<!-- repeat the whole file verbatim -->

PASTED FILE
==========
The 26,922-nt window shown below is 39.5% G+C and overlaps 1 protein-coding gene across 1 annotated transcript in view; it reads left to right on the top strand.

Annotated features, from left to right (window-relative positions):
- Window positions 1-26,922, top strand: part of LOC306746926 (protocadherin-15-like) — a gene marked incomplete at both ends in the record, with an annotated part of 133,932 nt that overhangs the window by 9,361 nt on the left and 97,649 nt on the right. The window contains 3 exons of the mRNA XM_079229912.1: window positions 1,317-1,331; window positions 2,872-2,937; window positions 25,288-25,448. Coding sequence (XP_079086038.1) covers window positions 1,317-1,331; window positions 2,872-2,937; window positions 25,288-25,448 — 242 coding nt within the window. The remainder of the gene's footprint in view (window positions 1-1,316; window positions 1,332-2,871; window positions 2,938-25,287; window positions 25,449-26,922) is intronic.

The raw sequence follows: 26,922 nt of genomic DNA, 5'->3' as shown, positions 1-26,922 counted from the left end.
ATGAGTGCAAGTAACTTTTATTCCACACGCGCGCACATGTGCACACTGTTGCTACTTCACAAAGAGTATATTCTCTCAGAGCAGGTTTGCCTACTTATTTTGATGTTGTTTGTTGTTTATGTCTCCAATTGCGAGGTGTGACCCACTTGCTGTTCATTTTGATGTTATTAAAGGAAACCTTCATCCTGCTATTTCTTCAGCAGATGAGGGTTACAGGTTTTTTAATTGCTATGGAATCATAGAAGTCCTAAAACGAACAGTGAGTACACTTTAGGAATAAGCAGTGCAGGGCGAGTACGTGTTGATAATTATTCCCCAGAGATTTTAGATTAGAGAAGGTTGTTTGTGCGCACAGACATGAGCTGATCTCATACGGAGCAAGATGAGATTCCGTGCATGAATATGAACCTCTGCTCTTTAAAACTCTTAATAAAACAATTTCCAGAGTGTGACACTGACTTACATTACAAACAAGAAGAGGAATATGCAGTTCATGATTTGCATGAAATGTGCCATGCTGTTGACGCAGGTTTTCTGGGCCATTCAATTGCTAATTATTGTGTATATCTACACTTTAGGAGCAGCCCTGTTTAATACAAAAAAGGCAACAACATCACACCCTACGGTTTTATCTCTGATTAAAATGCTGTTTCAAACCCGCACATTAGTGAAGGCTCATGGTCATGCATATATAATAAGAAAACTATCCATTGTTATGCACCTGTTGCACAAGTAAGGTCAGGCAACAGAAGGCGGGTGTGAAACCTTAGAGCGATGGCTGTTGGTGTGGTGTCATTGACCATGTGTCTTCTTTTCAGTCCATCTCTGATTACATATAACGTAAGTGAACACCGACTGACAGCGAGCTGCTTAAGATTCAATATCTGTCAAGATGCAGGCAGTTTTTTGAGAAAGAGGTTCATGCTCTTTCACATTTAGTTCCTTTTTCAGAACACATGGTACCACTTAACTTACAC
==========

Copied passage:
The 26,922-nt window shown below is 39.5% G+C and overlaps 1 protein-coding gene across 1 annotated transcript in view; it reads left to right on the top strand.

Annotated features, from left to right (window-relative positions):
- Window positions 1-26,922, top strand: part of LOC306746926 (protocadherin-15-like) — a gene marked incomplete at both ends in the record, with an annotated part of 133,932 nt that overhangs the window by 9,361 nt on the left and 97,649 nt on the right. The window contains 3 exons of the mRNA XM_079229912.1: window positions 1,317-1,331; window positions 2,872-2,937; window positions 25,288-25,448. Coding sequence (XP_079086038.1) covers window positions 1,317-1,331; window positions 2,872-2,937; window positions 25,288-25,448 — 242 coding nt within the window. The remainder of the gene's footprint in view (window positions 1-1,316; window positions 1,332-2,871; window positions 2,938-25,287; window positions 25,449-26,922) is intronic.

The raw sequence follows: 26,922 nt of genomic DNA, 5'->3' as shown, positions 1-26,922 counted from the left end.
ATGAGTGCAAGTAACTTTTATTCCACACGCGCGCACATGTGCACACTGTTGCTACTTCACAAAGAGTATATTCTCTCAGAGCAGGTTTGCCTACTTATTTTGATGTTGTTTGTTGTTTATGTCTCCAATTGCGAGGTGTGACCCACTTGCTGTTCATTTTGATGTTATTAAAGGAAACCTTCATCCTGCTATTTCTTCAGCAGATGAGGGTTACAGGTTTTTTAATTGCTATGGAATCATAGAAGTCCTAAAACGAACAGTGAGTACACTTTAGGAATAAGCAGTGCAGGGCGAGTACGTGTTGATAATTATTCCCCAGAGATTTTAGATTAGAGAAGGTTGTTTGTGCGCACAGACATGAGCTGATCTCATACGGAGCAAGATGAGATTCCGTGCATGAATATGAACCTCTGCTCTTTAAAACTCTTAATAAAACAATTTCCAGAGTGTGACACTGACTTACATTACAAACAAGAAGAGGAATATGCAGTTCATGATTTGCATGAAATGTGCCATGCTGTTGACGCAGGTTTTCTGGGCCATTCAATTGCTAATTATTGTGTATATCTACACTTTAGGAGCAGCCCTGTTTAATACAAAAAAGGCAACAACATCACACCCTACGGTTTTATCTCTGATTAAAATGCTGTTTCAAACCCGCACATTAGTGAAGGCTCATGGTCATGCATATATAATAAGAAAACTATCCATTGTTATGCACCTGTTGCACAAGTAAGGTCAGGCAACAGAAGGCGGGTGTGAAACCTTAGAGCGATGGCTGTTGGTGTGGTGTCATTGACCATGTGTCTTCTTTTCAGTCCATCTCTGATTACATATAACGTAAGTGAACACCGACTGACAGCGAGCTGCTTAAGATTCAATATCTGTCAAGATGCAGGCAGTTTTTTGAGAAAGAGGTTCATGCTCTTTCACATTTAGTTCCTTTTTCAGAACACATGGTACCACTTAACTTACAC